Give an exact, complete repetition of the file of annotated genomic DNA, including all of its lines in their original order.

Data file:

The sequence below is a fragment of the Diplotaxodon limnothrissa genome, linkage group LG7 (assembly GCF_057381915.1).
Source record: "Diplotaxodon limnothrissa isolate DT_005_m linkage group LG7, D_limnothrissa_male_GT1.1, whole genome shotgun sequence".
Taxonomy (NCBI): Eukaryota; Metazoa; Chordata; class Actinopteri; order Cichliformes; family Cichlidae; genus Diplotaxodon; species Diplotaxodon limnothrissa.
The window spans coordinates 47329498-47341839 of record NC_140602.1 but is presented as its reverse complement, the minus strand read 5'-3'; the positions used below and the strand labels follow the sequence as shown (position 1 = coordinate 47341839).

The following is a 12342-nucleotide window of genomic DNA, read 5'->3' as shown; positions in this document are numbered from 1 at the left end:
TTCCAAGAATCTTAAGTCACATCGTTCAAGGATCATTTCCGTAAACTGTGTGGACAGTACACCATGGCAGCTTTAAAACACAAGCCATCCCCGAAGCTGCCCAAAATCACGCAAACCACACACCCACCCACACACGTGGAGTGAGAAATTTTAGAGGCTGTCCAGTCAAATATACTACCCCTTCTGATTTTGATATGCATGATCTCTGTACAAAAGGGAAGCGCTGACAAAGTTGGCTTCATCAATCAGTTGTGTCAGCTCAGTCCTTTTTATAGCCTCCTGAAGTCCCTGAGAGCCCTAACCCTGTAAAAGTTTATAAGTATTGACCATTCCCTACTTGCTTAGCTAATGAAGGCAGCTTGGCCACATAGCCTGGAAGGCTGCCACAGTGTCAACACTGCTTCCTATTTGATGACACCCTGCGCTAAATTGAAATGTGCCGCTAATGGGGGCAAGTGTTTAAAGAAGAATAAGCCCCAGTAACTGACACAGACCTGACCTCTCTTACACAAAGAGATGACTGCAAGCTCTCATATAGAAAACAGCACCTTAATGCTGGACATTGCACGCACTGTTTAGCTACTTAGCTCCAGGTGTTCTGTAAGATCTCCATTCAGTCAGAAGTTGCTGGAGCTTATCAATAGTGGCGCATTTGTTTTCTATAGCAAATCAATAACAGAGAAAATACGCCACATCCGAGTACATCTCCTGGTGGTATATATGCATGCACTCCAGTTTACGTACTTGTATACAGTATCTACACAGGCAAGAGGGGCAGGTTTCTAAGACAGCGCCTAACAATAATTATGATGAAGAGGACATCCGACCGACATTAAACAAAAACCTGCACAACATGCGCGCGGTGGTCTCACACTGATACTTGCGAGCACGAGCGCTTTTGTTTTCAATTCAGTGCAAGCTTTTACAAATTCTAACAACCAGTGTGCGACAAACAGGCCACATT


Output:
The sequence below is a fragment of the Diplotaxodon limnothrissa genome, linkage group LG7 (assembly GCF_057381915.1).
Source record: "Diplotaxodon limnothrissa isolate DT_005_m linkage group LG7, D_limnothrissa_male_GT1.1, whole genome shotgun sequence".
Taxonomy (NCBI): Eukaryota; Metazoa; Chordata; class Actinopteri; order Cichliformes; family Cichlidae; genus Diplotaxodon; species Diplotaxodon limnothrissa.
The window spans coordinates 47329498-47341839 of record NC_140602.1 but is presented as its reverse complement, the minus strand read 5'-3'; the positions used below and the strand labels follow the sequence as shown (position 1 = coordinate 47341839).

The following is a 12342-nucleotide window of genomic DNA, read 5'->3' as shown; positions in this document are numbered from 1 at the left end:
TTCCAAGAATCTTAAGTCACATCGTTCAAGGATCATTTCCGTAAACTGTGTGGACAGTACACCATGGCAGCTTTAAAACACAAGCCATCCCCGAAGCTGCCCAAAATCACGCAAACCACACACCCACCCACACACGTGGAGTGAGAAATTTTAGAGGCTGTCCAGTCAAATATACTACCCCTTCTGATTTTGATATGCATGATCTCTGTACAAAAGGGAAGCGCTGACAAAGTTGGCTTCATCAATCAGTTGTGTCAGCTCAGTCCTTTTTATAGCCTCCTGAAGTCCCTGAGAGCCCTAACCCTGTAAAAGTTTATAAGTATTGACCATTCCCTACTTGCTTAGCTAATGAAGGCAGCTTGGCCACATAGCCTGGAAGGCTGCCACAGTGTCAACACTGCTTCCTATTTGATGACACCCTGCGCTAAATTGAAATGTGCCGCTAATGGGGGCAAGTGTTTAAAGAAGAATAAGCCCCAGTAACTGACACAGACCTGACCTCTCTTACACAAAGAGATGACTGCAAGCTCTCATATAGAAAACAGCACCTTAATGCTGGACATTGCACGCACTGTTTAGCTACTTAGCTCCAGGTGTTCTGTAAGATCTCCATTCAGTCAGAAGTTGCTGGAGCTTATCAATAGTGGCGCATTTGTTTTCTATAGCAAATCAATAACAGAGAAAATACGCCACATCCGAGTACATCTCCTGGTGGTATATATGCATGCACTCCAGTTTACGTACTTGTATACAGTATCTACACAGGCAAGAGGGGCAGGTTTCTAAGACAGCGCCTAACAATAATTATGATGAAGAGGACATCCGACCGACATTAAACAAAAACCTGCACAACATGCGCGCGGTGGTCTCACACTGATACTTGCGAGCACGAGCGCTTTTGTTTTCAATTCAGTGCAAGCTTTTACAAATTCTAACAACCAGTGTGCGACAAACAGGCCACATT